“They cannot invalidate otherwise valid decision by virtue of exclusive superior power to amend or not to amend the rule and act unfairly and make the entire contract unreasonable based on misrepresentation.”

It further said that while construing a contract, the language and surrounding circumstances of the overall scheme, memorandum and letters are to be read conjointly to find out whether any departure made by the Board of Directors in its Resolution dated 27.12.2000 is of pivotal significance. In this case, the decision was taken by it of approval of the IBA scheme as proposed. Its binding effect cannot be changed on the basis what parties choose to say afterward, nor they can   be permitted to wriggle out. The contract is required to be read as a whole. It is apparent on a bare reading that optees will be eligible for proportionate pension under the Pension Regulations of the bank and therefore, the bank bears the risk of lack of clarity, if any.

 “It was not the provision in the VRS scheme that incumbents having completed 20 years of service would be entitled for pensionary benefits. The scheme was carved out specially for attracting the employees by providing pension and other benefits to eligible persons like ex gratia, gratuity, pension and leave encashment. Deprivation of pension would make them ineligible for the benefits and would run repugnant to the eligibility clause.”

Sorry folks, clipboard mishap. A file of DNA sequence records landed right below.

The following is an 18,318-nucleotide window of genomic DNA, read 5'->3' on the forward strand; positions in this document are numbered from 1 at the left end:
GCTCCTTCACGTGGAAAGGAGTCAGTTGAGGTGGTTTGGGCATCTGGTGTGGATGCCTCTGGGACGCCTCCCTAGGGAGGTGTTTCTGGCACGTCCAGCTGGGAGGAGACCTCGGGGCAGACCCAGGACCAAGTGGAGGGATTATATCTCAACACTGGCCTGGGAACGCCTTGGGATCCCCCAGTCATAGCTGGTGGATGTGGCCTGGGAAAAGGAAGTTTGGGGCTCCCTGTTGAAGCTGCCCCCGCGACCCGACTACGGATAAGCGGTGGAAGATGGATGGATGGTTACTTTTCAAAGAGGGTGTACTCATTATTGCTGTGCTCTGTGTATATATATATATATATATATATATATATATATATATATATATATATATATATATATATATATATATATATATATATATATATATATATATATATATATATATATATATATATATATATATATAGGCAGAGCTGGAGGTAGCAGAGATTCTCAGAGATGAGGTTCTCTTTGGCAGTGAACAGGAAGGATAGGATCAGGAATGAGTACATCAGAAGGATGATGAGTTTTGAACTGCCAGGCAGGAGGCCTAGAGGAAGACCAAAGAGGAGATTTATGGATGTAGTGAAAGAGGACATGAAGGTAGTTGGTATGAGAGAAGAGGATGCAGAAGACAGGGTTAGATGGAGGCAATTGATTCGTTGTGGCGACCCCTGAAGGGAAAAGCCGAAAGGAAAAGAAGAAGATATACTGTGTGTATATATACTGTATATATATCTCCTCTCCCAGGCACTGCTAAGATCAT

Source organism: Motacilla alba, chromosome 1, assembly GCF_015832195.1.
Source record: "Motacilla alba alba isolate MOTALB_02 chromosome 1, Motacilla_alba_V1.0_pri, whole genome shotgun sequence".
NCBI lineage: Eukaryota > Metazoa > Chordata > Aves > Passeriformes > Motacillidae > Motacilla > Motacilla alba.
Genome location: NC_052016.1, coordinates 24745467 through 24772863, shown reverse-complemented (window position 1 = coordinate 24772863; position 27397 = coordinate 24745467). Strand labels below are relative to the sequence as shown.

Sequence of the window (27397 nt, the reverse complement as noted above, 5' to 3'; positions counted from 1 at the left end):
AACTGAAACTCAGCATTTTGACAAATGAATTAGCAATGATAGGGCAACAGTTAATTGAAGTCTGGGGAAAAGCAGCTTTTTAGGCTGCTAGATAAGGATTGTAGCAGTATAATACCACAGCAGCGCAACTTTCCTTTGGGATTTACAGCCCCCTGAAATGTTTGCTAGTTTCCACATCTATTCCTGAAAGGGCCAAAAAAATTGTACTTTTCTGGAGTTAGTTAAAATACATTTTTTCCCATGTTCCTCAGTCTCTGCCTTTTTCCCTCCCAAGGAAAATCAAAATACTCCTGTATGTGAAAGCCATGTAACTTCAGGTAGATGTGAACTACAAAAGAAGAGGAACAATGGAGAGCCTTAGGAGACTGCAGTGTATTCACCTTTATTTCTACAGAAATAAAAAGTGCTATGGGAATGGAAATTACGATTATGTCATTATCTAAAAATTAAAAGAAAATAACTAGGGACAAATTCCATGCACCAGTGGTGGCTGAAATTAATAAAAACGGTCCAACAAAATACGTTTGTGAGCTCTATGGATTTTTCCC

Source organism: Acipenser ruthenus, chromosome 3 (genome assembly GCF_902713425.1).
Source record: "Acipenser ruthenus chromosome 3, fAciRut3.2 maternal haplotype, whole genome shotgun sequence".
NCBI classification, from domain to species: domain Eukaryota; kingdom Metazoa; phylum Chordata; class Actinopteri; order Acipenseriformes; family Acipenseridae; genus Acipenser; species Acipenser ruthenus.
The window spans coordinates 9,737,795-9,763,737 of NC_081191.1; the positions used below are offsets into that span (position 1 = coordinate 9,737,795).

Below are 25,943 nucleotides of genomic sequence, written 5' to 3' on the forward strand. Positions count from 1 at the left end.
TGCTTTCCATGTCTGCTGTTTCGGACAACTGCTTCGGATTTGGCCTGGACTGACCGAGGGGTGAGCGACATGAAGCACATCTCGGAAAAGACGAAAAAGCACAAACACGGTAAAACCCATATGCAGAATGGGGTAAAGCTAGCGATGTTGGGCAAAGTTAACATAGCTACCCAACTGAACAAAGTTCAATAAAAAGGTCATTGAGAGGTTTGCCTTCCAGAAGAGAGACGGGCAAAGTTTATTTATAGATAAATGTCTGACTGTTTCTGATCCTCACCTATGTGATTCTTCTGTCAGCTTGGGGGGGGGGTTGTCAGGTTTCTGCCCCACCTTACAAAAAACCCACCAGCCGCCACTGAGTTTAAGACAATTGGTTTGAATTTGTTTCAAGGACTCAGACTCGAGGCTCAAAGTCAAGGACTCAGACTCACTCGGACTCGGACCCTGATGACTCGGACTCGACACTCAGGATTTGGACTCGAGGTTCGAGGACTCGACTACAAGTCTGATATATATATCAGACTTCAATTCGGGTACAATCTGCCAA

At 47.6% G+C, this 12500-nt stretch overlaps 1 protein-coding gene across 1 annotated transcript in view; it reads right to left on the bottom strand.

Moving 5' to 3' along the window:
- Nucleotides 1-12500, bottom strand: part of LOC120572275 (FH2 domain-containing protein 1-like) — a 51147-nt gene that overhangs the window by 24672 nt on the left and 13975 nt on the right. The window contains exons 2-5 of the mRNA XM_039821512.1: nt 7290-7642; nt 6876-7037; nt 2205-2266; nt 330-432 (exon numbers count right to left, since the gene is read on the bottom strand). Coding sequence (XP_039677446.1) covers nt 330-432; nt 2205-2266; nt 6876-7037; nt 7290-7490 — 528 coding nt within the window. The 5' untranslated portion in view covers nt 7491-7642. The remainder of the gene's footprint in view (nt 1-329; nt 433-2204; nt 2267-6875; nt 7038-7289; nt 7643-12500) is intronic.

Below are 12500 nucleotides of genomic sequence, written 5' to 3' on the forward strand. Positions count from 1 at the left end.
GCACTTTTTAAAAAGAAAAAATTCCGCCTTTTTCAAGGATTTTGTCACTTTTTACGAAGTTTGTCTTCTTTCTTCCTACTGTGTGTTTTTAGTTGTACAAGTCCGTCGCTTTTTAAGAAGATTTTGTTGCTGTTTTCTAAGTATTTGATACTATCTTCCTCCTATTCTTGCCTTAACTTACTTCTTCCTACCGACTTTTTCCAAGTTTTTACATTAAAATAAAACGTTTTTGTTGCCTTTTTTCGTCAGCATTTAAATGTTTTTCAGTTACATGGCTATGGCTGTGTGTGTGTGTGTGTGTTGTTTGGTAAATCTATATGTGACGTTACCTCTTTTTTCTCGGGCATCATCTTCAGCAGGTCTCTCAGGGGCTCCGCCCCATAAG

The Court concluded by saying that the basic framework of socialism is to provide security in the fall of life to the working people and especially provides security from the cradle to the grave when employees have rendered service in heydays of life, they cannot be destituted in old age, by taking action in an arbitrary manner and for omission to complete obligation assured one. Though there cannot be estoppel against the law but when a bank had the power to amend it, it cannot take shelter of its own inaction and SBI ought to have followed the pursuit of other banks and was required to act in a similar fair manner having accepted the scheme.

[Assistant General Manager, State Bank of India v. Radhey Shyam Pandey, 2020 SCC OnLine SC 253, decided on 02.03.2020]

Case BriefsHigh Courts

Kerala High Court: In the instant case where question was raised upon the legality of the acquisition of State Bank of Travancore (SBT) by the State Bank of India (SBI), the Division Bench of Navaniti Prasad Singh,C.J. and Antony Dominic, J. held that the law of meeting is well settled on points as to where the decision of the Board of Directors is to be taken, except otherwise provided, a majority decision would be considered the ultimate decision of the Board of Directors. The Court observed that since the dissent by the two directors as to the acquisition of SBT by SBI were in gross minority, therefore it would not vitiate the ultimate decision of the Board of Directors who were in the favour of the process of acquisition.